Why choose BornFree Bottles?
New Born Free bottles, trainer cups and drinking cups are are more durable and will last longer. They are guaranteed to be completely free of Bisphenol-A (BPA).
What's so special about the Born Free venting system?
BornFree helps to wean babies from breast to bottle feeding. Many babies find switching between breast and bottle feeding very difficult. One of the main reasons is the presence of vacuum in conventional bottles. The vacuum forces the baby to use a different suckling technique compared to breast feeding. The special air vent in the BornFree bottle presents the liquid to the baby with minimal interference of vacuum.
What is Bisphenol-A (BPA)?
Bisphenol-A (BPA), is a chemical compound used to creae polycarbonate plastic, a hard, clear plastic used widely in consumer products, including food and beverage containers. A growing body of scientific research suggests that small amounts of BPA may leach into foods or beverages stored in polycarbonate containers, especially when the contents are acidic, high in fat, or heated. Some research suggests that BPA may act as an endocrine disruptor, a substance which mimics natural human hormones.
The Food and Drug Administration Opinion:
"Based on our ongoing review, we believe there is a large body of evidence that indicates that FDA-regulated products containing BPA currently on the market are safe and that exposure levels to BPA from food contact materials, including for infants and children, are below those that may cause health effects. However, we will continue to consider new research and information as they become available.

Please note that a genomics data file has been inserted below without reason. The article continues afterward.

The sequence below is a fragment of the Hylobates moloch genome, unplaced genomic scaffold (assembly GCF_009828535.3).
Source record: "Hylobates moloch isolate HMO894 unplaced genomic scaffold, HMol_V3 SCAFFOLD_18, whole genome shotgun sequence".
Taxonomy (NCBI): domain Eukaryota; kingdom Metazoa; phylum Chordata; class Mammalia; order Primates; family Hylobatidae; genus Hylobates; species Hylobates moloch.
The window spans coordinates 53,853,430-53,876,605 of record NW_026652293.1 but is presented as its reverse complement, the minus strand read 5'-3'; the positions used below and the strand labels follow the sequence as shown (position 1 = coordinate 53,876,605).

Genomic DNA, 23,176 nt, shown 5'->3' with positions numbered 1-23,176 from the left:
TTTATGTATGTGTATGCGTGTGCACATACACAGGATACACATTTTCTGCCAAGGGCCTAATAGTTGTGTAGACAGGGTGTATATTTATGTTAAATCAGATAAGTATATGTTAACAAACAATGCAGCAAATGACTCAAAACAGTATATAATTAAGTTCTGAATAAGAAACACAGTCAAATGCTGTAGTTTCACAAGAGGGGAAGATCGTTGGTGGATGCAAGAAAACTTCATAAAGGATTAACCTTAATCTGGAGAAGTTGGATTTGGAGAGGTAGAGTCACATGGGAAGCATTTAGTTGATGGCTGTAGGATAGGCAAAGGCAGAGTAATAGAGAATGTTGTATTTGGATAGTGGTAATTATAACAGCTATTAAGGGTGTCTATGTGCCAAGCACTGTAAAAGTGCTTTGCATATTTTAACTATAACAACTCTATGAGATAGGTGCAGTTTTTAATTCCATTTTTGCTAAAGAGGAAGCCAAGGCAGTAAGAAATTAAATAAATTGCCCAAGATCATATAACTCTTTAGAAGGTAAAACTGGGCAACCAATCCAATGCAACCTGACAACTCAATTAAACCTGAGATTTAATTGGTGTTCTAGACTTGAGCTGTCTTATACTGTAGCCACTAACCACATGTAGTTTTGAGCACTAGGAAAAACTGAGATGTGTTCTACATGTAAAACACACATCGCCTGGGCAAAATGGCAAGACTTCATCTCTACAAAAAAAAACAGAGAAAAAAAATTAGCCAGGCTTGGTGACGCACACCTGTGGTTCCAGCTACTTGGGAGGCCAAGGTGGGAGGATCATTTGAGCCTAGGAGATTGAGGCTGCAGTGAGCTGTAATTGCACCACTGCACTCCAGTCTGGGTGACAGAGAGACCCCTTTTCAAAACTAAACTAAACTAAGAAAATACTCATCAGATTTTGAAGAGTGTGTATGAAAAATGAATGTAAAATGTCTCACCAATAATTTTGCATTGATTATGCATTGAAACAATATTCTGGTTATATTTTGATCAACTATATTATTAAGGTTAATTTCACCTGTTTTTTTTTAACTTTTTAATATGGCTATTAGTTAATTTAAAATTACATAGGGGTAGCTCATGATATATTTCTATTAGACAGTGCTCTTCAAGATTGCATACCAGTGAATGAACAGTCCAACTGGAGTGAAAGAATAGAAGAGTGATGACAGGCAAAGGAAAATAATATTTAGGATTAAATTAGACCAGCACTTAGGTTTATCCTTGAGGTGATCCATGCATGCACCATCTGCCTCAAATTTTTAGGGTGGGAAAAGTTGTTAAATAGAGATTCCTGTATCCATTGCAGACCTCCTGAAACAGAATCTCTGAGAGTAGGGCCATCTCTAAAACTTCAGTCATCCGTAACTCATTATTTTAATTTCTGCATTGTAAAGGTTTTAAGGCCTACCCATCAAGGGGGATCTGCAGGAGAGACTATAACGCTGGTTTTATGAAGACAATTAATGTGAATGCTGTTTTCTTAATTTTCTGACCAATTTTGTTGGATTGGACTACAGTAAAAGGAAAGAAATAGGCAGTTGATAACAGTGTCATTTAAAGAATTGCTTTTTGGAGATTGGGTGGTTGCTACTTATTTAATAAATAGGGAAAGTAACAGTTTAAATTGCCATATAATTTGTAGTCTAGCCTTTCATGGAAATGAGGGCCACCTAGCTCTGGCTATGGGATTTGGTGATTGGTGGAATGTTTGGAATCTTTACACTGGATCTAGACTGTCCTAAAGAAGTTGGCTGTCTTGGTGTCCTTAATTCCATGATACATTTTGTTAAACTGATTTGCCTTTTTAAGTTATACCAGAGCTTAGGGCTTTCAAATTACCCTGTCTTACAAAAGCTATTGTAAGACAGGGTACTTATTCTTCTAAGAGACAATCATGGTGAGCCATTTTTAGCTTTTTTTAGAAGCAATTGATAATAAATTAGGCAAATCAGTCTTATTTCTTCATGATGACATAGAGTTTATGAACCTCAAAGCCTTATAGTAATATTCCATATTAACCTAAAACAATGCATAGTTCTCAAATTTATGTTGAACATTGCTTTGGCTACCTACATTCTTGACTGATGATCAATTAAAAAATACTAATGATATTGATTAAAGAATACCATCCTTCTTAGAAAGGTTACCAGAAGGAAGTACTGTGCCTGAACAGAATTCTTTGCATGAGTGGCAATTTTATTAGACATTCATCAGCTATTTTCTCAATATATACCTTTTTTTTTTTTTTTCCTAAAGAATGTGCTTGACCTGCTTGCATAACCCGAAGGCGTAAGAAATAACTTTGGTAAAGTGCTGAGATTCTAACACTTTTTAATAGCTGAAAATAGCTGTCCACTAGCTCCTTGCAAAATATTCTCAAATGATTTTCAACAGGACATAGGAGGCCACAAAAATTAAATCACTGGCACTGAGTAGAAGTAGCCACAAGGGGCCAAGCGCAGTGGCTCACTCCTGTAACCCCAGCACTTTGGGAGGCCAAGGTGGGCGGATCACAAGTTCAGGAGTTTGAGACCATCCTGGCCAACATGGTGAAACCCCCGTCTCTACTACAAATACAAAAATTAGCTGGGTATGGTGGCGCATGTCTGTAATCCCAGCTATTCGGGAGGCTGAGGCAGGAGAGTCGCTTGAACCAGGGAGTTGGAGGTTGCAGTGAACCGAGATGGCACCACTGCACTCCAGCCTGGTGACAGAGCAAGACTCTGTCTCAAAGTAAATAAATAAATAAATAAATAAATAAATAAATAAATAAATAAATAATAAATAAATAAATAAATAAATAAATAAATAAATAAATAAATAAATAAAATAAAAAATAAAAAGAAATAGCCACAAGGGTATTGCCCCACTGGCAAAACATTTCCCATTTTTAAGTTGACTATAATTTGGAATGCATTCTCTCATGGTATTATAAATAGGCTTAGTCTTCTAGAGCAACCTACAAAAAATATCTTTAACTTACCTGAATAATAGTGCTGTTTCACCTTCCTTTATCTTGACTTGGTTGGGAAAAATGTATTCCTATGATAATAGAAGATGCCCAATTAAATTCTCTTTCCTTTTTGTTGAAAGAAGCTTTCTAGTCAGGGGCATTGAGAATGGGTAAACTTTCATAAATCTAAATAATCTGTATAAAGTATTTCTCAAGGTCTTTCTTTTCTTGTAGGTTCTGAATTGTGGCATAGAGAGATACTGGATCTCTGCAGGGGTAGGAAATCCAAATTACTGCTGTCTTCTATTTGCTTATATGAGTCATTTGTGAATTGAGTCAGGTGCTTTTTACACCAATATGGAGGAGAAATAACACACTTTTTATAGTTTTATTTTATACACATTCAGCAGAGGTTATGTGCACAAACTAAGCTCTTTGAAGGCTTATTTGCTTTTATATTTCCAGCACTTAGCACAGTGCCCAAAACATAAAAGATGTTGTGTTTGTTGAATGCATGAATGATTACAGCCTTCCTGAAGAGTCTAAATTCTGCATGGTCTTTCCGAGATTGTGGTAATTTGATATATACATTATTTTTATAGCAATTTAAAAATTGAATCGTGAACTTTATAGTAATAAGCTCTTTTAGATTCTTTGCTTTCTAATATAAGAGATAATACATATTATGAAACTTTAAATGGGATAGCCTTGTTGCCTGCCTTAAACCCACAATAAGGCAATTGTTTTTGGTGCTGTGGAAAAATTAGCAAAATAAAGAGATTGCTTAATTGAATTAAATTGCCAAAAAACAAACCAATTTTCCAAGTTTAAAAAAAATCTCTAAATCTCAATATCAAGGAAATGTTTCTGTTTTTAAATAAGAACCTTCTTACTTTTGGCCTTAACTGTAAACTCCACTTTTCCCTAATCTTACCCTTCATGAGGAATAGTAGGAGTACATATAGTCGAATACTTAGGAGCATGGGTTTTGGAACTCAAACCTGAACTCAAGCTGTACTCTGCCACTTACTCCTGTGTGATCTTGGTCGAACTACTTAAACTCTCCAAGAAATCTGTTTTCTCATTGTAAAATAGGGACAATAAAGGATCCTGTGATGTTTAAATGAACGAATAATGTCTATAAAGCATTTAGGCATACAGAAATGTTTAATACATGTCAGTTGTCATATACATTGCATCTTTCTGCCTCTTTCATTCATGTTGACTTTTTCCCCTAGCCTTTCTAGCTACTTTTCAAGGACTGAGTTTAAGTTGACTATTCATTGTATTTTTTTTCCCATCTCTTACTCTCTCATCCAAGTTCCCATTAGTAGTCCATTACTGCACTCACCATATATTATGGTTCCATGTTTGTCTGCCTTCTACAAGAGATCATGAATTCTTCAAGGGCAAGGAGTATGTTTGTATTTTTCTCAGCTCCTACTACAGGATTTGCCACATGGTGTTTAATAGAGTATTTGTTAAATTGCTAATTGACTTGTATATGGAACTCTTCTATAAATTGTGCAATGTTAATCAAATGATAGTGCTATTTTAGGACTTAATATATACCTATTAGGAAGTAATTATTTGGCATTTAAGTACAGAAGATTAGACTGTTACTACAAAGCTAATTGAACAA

At this time, FDA is not recommending that anyone discontinue using products that contain BPA while we continue our risk assessment process. However, concerned consumers should know that several alternatives to polycarbonate baby bottles exist, including glass baby bottles."
Source: Food and Drug Administration. 14 April. 2008. U.S. Dept. of Health and Human Services. 29 April. 2008.
National Toxicology Program at the National Institutes of Health Opinion:
"Although there is no direct evidence that exposure of people to bisphenol A adversely affects reproduction or development, studies with laboratory rodents show that exposure to high dose levels of bisphenol A during pregnancy and/or lactation can reduce survival, birth weight, and growth of offspring early in life, and delay the onset of puberty in males and females. Recognizing the lack of data on the effects of bisphenol A in humans and despite the limitations in the evidence for "low" dose effects in laboratory animals, the possibility that bisphenol A may impact human development cannot be dismissed. More research is needed."
Source: National Institutes of Health, National Toxicology Program. 14 April. 2008. U.S. Dept. of Health and Human Services. 29 April. 2008.
Born Free baby bottles win "Best New Infant Health Product" award at Natural Products Expo West 2007